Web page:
“Growing pains” is a term commonly used when children experience leg pain during their years of growth. The exact cause of these pains remains unknown to doctors but it is important to understand that these pains are not directly caused by the child’s physical growth, nor are they the result of a medical problem.
While growing pains can be uncomfortable, they are generally not a cause for alarm. They also do not lead to any lasting harm or health issues.
Growing pains often first appear during a child’s toddler years. Once they begin, these pains might come and go intermittently over a span of one or two years. They can also emerge later in a child’s life, even during the teenage years.
It’s important to note that the child won’t experience pain continuously. There could be days, weeks, or even months without any growing pains. The areas affected by pain won’t feel warm, and there won’t be any signs of swelling, redness, or other color changes.
And not all children will go through the experience of growing pains.
Key symptoms associated with growing pains include:
- Pain localized in the muscles, not the joints.
- Pain that tends to occur later in the day, typically in the afternoon, evening, or at night.
- Pain that can be severe enough to wake the child from sleep.
- Pain mainly concentrated in the thighs or calves and often affecting both legs.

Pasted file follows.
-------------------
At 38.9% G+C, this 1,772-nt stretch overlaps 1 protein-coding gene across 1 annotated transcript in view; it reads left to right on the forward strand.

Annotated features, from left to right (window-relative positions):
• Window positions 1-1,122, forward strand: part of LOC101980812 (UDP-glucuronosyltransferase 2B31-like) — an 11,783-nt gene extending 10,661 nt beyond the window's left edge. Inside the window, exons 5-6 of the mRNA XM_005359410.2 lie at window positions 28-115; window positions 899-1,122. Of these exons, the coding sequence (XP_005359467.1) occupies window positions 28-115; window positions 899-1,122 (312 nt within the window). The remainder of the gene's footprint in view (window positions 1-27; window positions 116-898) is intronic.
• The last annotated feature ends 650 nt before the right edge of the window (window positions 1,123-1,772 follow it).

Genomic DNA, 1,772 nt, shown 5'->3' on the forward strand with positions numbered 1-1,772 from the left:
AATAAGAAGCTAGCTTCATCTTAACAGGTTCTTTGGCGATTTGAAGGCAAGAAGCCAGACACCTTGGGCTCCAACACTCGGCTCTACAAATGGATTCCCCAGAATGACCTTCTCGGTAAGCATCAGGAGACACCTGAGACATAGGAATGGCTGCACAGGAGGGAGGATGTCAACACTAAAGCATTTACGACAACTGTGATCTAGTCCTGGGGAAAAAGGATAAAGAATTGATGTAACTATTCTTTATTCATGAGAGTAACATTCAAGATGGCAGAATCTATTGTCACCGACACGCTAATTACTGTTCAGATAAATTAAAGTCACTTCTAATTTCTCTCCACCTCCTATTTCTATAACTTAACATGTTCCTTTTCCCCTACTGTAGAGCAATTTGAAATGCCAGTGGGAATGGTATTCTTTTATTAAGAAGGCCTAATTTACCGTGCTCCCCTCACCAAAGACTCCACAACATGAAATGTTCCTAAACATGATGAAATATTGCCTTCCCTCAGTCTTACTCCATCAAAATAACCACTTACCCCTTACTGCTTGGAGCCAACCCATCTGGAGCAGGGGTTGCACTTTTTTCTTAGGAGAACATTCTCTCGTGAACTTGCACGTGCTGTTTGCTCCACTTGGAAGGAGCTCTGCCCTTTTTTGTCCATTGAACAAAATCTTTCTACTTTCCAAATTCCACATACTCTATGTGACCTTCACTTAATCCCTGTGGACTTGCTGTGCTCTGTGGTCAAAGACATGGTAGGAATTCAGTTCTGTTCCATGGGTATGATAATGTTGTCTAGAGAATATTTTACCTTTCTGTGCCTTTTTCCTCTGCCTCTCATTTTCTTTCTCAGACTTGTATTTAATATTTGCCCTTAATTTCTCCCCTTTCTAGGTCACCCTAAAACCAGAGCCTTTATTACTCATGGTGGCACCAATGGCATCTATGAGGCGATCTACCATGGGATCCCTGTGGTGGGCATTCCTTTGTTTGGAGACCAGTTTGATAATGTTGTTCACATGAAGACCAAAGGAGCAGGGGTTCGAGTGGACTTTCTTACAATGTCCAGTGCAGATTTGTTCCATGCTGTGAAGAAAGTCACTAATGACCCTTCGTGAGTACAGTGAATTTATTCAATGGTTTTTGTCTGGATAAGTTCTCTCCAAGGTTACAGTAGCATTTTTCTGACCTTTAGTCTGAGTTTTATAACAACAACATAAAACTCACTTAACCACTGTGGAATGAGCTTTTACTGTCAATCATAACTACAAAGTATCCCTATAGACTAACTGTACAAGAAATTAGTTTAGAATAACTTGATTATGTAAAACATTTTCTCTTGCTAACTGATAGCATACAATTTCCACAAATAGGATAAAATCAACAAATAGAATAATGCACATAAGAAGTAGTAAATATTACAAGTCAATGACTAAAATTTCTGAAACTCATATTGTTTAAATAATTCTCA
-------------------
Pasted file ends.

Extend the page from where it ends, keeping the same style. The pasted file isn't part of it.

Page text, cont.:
- Increased pain if the child had been particularly active during the day.
- Pain that subsides by the morning.
Seek medical attention if your child’s pain:
- Occurs in only one leg.
- Persists throughout the day.
- Is exacerbated by physical activity.
- Doesn’t allow them to put weight on the leg
- Worsens over time.
- Doesn’t subside after a few days.
In such cases, it’s recommended to consult your health care provider or 811.
It’s important to remember that if your child appears ill, experiences pain during the day or during specific activities, or if the pain worsens over time, it’s less likely to be growing pains.
Managing growing pains:
- Provide comfort to your child, acknowledging their pain while assuring them it’s not a serious issue and will eventually subside.
- Try gentle massaging of the affected area.
- Apply heat, using a warm cloth or a hot water bottle (with a cloth barrier between the heat source and the skin).
- Administer over-the-counter pain relievers like acetaminophen (Tylenol) or ibuprofen (Advil, Motrin), following proper dosage instructions.
- Avoid giving your child multiple pain medicines simultaneously unless specifically advised by a doctor, as many pain medications contain acetaminophen (Tylenol), and excessive consumption can be harmful.
- Encourage your child to maintain their regular activities, as refraining from them won’t prevent growing pains.